Posted by: trbccoffeebreak | March 14, 2023

No Complaints

“Do all things without grumbling or disputing, so that you will be blameless and innocent, children of God without blemish in the midst of a crooked and perverse generation, among whom you shine as lights in the world.” Philippians 2:14-15

We are in the midst of Lent—40 days of preparation for the Easter celebration. Growing up Catholic, we were always told to give up something we like during that time. And I did—but for me, it was just a box to check off, and I didn’t really use it to deepen my relationship with God. (Plus, I would do very flesh-fulfilling “sacrifices”—like giving up beer but then carrying around a bottle of vodka to parties…and proclaiming proudly, “Yeah, I can’t drink beer because I gave it up for Lent.” Cue the self-righteous swag.)

Anyway, once I truly surrendered my life to the Lord, the meaning of Lent definitely shifted for me. I’ve become much more intentional over the years about focused prayer, preparation, and praise about the Resurrection of Jesus and the impact of that historical eternity-changing event. Especially its eternity-changing impact on me.

This year—which is also my “year of Joy”—I decided to fast an intangible thing: complaining and grumbling. In Philippians (one of my favorite epistles…well, they all become my favorite as I’m reading them), Paul commands believers to “do everything without complaining or arguing” (Philippians 2:14). The Greek word he first uses (translated “complaining” or “grumbling”) means murmuring discontent, which could be the complaining we do in our own minds regarding a situation or that quiet (or not so quiet) group-gripe among friends or co-workers—generally about another person. The word for “arguing” here means to hesitate, doubt, or outright rebel against what is true or what ought to be done. Each is a slightly different take on our general word “complain.”

Now, I’m not a big complainer, but I can get frustrated by other people—especially when they don’t do what I think they should…you know, the right thing. (I won’t expand on my “moral perfectionist” tendencies right now, but you probably get it. And I know I can be equally frustrating to others in this regard. But I digress.) Anyway, I don’t say anything to them, but when the interaction is done, I might have a few things to say in my own head…or I run to my husband with those grumbling thoughts. Or, when a coworker or friend has a complaint against a person we both interact with, I would tend to join them—to “empathize”, which ended up sounding a bit group-gripey.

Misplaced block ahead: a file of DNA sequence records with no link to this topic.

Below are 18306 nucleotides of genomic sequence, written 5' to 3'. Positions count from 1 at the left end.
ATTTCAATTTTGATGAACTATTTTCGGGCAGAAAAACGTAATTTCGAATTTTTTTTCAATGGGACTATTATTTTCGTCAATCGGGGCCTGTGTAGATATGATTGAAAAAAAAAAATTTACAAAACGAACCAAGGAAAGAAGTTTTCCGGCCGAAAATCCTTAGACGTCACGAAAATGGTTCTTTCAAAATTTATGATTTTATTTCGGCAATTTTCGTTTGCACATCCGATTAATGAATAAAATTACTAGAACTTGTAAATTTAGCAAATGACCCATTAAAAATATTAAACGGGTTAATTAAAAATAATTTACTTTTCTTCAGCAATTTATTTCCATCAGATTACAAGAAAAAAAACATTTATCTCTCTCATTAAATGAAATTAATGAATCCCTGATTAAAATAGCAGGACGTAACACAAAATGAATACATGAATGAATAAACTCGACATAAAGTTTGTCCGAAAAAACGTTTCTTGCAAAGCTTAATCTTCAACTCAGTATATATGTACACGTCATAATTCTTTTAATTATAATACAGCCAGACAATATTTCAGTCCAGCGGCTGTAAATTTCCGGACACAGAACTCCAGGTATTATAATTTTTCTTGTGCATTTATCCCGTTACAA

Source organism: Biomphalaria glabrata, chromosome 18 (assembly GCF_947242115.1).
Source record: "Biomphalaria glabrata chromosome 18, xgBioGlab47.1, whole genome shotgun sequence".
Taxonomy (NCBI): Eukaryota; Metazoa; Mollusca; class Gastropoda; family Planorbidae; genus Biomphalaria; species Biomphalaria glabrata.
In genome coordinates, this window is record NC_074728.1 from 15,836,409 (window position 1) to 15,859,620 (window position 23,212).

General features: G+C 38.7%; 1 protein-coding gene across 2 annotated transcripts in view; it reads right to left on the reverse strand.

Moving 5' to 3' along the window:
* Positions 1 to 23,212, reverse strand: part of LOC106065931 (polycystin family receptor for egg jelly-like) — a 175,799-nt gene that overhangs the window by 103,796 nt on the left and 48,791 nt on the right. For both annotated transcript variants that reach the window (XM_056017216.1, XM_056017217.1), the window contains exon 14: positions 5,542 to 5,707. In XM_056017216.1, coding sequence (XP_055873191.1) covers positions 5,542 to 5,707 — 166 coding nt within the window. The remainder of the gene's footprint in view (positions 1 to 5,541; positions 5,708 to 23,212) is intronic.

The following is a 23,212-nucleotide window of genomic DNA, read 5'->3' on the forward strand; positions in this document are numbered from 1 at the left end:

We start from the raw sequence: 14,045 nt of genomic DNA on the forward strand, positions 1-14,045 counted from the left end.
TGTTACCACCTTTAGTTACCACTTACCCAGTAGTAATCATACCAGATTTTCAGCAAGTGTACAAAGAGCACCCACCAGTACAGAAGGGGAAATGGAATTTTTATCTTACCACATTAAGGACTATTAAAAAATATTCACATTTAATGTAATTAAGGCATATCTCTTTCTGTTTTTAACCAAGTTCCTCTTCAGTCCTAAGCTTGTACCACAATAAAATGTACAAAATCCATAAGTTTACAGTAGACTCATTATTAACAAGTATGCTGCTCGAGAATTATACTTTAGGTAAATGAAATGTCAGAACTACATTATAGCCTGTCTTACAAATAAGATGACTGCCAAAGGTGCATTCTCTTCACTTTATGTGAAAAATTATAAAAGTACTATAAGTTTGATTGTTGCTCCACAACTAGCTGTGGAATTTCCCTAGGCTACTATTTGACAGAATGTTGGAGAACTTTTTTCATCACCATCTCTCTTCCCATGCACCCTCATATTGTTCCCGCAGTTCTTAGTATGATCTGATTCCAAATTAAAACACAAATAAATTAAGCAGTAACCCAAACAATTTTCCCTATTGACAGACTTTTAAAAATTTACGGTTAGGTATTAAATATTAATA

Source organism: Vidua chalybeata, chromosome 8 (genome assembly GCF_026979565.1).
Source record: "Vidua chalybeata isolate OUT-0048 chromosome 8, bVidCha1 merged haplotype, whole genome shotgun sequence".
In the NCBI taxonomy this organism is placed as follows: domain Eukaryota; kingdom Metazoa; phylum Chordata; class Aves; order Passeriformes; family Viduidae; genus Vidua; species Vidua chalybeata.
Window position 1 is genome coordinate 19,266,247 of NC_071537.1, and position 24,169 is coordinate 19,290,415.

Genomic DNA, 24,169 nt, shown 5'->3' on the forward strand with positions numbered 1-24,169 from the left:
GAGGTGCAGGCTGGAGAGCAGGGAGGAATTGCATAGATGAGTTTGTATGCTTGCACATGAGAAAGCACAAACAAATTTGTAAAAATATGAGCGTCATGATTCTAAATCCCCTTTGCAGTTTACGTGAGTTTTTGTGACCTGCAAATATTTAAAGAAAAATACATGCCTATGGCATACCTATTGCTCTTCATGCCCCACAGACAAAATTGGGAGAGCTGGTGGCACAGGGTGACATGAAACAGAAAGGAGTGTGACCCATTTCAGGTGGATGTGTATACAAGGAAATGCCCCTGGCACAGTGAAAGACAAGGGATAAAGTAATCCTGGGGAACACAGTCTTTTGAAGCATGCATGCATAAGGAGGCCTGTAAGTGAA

So, what does my “fast from complaining” look like? First, I try to stay away from all news, which has the power to set me off on all kinds of not-so-quiet tirades. But the more potent application for me is to weave Paul’s command into my everyday moments. When a situation arises that could cause internal grumbling, I look for—and profess—the positive and the blessing in it. Or, if I’m talking with someone who is going off on another person’s words or actions, I do not join in, but try to redirect the “griper” to something affirmative about that person or the scenario about which they’re griping. I try to turn discouragement into encouragement.

This has been pretty amazing. As I mentioned, I didn’t think I was much of a complainer, but being intentional about not even grumbling to myself has made a bigger difference than I anticipated. The result? A new level of joy throughout the day! (There are so many levels of truth in this, how what we think impacts our feelings and actions—but that’s another blog.) And I hope that by not engaging in group gripe that I’m bringing a little joy into other people’s day as well—shining light into the darkness. The coolest thing is that my husband (a self-admitted complainer) is also doing the Philippians 2:14-15 fast. As you can imagine, our home atmosphere has shifted. Again, we didn’t complain or argue with each other (at least, not very often), it was more a conspiratorial co-grumbling about other people and situations. Being free of this, we are deeply embracing another part of Paul’s letter to the Philippians—chapter 4, verses 4-9. Check it out, as these verses make another great prep-for-Easter approach!

What about you? Why not halt the grumbling and arguing—and choose joy? It was for the joy set before Jesus that He endured the cross for us (Hebrews 12:2)…so, let’s fix our eyes on Him with joy for what He accomplished on our behalf that Easter morning.

“Lord, Your death and resurrection made a way for us to be reconciled to God—to go from darkness to light, blindness to sight, death to life. May that Truth permeate our days, overtaking any complaints with the joy of our salvation.”


For His Glory


Julianne Winkler Smith
TRBC Women’s Life







  1. Perfect timing… I decided to not talk too much (i.e. complain) about the time change we’re going through and how it messes up everyone’s internal clock. Not that easy when there are tired crabby people around, but my son pointed it out to me to “stop it already”. And he’s right. 😊

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